Comments

  • The Essence Of Wittgenstein
    Do I have a choice?TheMadFool
    Well, you can quote Wittgenstein to support your argument.

    I don't think so. I'm attempting to go beyond the words, to the things themselves the word stands for.
    — TheMadFool
    But you do mention words in your OP.
    — Wheatley

    And...?
    TheMadFool
    Okay, it's not a rigid designator. My mistake.
  • The Essence Of Wittgenstein
    Words are signs, they stand for things. What they stand for is up to us, whatever we fancy that is. That's Wittgenstein.TheMadFool
    That's just an assertion.

    The essence of a thing is not the same as the essence of a word used to refer to that thing.TheMadFool
    I never suggested otherwise.

    I don't think so. I'm attempting to go beyond the words, to the things themselves the word stands for.TheMadFool
    But you do mention words in your OP.
  • The Essence Of Wittgenstein
    there's an, what I like to describe as, arbitrariness to words. There is no logical reason, no rationale, why "water" should refer to H2OH2O.TheMadFool
    I think what you are describing here is called a rigid designater, not an essence.
  • The Essence Of Wittgenstein
    words lack essencesTheMadFool
    Is it true that there is nothing that makes words words?
  • The Essence Of Wittgenstein
    true nature of a thing whatever that thing is.TheMadFool
    essence of waterTheMadFool
    is that which makes water water.TheMadFool
    :chin:
  • The Essence Of Wittgenstein
    words lack essencesTheMadFool
    I think we first need to be clear on what an essence is. We can start by tracing the philosophical idea of essence through history. Then a good strategy would be to start an inquiry why Wittgenstein rejected the idea of essences.
  • Can we live in doubt
    Philosophers have a habit of hijacking ordinary words such as "doubt", making them unnecessarily abstract just so they continue problematizing.
  • Can we live in doubt
    That's strange. One is cautious because one cares about oneself, about one's wellbeing. Related to that, cares about the wellbeing of those who are important to one.baker
    Okay, that's fine, have it your way.
  • Can we live in doubt
    The only reason to be cautious in the first place is because you are in doubt, or at least when you are judging a dishonest person. Hence being cautious is related to doubt.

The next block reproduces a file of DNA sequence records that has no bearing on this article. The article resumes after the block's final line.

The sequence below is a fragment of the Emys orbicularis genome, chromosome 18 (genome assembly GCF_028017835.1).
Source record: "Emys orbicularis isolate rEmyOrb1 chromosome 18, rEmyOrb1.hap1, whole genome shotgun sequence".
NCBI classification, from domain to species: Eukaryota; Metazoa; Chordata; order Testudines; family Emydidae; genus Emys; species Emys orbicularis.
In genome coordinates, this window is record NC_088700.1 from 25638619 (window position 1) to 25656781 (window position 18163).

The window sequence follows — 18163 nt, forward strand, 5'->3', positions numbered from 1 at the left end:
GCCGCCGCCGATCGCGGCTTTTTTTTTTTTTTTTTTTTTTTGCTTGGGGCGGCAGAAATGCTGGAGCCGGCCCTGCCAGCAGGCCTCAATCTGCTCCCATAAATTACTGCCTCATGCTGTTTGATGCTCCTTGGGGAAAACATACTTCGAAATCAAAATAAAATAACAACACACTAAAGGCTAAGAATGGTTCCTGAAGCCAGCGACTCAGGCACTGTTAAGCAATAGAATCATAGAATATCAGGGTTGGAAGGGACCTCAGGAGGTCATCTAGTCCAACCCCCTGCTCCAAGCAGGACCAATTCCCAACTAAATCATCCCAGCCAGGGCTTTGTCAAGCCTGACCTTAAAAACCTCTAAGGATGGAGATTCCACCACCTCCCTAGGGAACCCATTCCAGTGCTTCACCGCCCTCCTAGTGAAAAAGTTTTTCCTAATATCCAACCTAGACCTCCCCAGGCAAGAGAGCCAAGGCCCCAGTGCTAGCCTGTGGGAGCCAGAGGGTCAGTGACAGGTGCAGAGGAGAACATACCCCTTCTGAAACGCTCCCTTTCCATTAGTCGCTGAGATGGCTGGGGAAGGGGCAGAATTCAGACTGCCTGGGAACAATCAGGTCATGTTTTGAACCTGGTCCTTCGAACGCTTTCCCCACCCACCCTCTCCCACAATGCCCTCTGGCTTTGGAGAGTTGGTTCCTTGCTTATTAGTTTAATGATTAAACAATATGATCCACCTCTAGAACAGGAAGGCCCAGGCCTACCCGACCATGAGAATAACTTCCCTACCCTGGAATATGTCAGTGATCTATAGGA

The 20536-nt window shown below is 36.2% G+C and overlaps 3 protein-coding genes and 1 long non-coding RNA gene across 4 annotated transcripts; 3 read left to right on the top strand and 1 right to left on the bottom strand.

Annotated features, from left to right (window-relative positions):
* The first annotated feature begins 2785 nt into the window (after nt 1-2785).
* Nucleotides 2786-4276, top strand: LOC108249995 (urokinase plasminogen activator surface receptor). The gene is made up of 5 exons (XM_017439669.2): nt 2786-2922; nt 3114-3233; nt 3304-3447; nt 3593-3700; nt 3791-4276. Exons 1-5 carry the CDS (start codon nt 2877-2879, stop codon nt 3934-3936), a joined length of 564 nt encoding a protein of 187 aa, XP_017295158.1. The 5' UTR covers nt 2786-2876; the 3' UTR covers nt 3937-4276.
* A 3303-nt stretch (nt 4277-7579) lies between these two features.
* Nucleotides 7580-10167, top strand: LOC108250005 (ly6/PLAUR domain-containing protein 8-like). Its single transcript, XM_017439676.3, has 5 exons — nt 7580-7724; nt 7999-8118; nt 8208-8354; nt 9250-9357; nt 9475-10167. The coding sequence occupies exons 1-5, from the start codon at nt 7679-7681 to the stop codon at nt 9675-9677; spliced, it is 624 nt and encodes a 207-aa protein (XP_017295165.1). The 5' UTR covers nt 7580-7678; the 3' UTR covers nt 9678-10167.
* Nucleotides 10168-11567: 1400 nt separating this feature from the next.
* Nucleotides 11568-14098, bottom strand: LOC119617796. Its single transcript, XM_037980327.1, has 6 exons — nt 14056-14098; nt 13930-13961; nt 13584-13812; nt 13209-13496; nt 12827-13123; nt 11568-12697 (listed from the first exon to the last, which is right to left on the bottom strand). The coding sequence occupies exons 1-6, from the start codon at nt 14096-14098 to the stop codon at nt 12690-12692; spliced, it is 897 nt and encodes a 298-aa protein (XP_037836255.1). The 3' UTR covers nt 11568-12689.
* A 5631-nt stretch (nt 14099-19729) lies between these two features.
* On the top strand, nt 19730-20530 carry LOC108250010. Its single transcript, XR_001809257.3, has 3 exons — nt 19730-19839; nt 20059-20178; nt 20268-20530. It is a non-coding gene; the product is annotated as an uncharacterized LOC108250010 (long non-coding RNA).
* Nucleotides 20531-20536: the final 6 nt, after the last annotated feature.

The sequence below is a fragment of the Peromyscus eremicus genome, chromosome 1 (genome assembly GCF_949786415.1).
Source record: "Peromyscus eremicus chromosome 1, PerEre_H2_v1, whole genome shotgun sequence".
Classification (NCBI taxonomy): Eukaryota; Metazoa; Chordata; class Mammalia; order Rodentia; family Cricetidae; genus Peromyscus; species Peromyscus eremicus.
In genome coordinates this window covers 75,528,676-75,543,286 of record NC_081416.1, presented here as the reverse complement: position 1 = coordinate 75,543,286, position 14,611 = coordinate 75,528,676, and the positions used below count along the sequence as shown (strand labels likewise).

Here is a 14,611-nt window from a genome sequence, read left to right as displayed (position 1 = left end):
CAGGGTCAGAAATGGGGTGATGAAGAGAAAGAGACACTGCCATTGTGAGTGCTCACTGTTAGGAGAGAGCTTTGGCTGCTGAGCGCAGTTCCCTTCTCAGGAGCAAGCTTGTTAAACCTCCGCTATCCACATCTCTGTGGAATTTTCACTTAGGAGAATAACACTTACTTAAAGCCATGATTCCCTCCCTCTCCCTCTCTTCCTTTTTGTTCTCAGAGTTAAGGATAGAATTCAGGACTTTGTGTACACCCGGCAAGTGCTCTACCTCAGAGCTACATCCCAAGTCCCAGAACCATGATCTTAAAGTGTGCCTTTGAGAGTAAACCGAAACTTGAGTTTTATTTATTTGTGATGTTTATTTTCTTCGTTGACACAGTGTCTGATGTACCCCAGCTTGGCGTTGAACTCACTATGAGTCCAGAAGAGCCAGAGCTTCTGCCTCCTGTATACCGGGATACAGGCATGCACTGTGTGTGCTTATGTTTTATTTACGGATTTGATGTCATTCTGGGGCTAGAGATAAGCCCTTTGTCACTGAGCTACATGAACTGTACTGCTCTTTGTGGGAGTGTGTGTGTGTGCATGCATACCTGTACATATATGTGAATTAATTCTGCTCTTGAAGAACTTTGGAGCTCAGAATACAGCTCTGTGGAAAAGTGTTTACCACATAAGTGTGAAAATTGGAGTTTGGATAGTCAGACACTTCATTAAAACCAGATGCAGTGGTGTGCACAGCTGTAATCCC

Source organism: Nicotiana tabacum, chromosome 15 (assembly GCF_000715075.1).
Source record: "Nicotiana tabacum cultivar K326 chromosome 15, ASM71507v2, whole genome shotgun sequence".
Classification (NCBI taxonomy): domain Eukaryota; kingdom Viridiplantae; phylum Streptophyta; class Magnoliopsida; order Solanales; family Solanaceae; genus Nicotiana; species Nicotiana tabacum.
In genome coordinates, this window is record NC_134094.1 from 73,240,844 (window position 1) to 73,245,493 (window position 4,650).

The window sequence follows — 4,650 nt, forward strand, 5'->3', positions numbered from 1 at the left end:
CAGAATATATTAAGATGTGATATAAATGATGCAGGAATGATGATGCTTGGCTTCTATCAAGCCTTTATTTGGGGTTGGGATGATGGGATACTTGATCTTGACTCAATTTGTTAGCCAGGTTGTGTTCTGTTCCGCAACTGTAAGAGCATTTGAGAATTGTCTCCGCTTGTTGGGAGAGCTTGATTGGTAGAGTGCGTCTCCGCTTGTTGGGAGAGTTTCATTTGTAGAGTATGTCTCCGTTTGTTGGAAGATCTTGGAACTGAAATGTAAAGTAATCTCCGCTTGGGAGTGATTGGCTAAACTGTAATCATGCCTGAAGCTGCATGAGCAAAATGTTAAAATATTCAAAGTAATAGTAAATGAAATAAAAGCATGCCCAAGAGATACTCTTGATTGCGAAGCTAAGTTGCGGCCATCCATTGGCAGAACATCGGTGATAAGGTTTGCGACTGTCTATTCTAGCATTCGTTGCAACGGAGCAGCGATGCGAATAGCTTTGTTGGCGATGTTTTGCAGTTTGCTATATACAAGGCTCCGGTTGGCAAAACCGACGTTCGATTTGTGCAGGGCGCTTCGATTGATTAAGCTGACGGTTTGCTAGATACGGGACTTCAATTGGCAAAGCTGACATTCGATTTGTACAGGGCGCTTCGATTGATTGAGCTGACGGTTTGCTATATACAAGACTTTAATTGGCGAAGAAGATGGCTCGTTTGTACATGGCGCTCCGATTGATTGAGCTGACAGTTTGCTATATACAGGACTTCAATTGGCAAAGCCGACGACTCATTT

• Can we live in doubt

    I rather not go around doubting everything. Just a personal preference. :up:
  • Who needs a soul when you can have a life?
    Why do you ask, if you are not responding to replies?
    I sent you my reply more than a week ago ...
    (https://thephilosophyforum.com/discussion/comment/605997)
    Alkis Piskas
    I lost interest in my thread, sorry. :pray:
  • Can we live in doubt
    That's a horrible way to live! :death:

    Doubt is not a pleasant emotion. :grimace:
  • Can we live in doubt
    That's not doubt, that's caution.baker
    In my mind they are closely related.
  • Can we live in doubt
    doubt becomes a fetishBanno
    That's the first time I have ever heard that. :brow:
  • Can we live in doubt
    While doubt (and certainty) are inherent aspects of our lives, turning doubt into a fetish is a sure way to set yourself up for manipulation. Science deniers see themselves as bastions of rational discourse, doubting the authority of the men in white coats.Banno
    Thats just examples of nasty people misusing doubt in ways of looking out for their own interests. It is well known that the Russian goverment manufacured doubt to encourage distrust in respected institutions. My advice is to ignore such idiots and continue doubting as you normally would.

    The middle path, doubting here and being certain there, is the only viable approach. The issue it, what is here and which is there.Banno
    No middle path.
  • Can we live in doubt
    We can all live with doubt. The more you doubt the less susceptible you are being manipulated and be taken advantage of. Scam artists and many types of fraudsters prey on gullible peoole who never learned to doubt. Skepticism (which is a form doubt) is essential for doing science.

    I more curious about folks who manage their adult lives believing whatever authority figures say without hestitation.
  • The Shoutbox
    It's sad to think a pig will never grow up to be baconHanover
    It's heartbreaking to see pigs being used for pets when so many poor families go without ham.
  • The Shoutbox
    My heart goes out to pigs in need of transplant. :cry:
  • What does hard determinism entail for ethics ?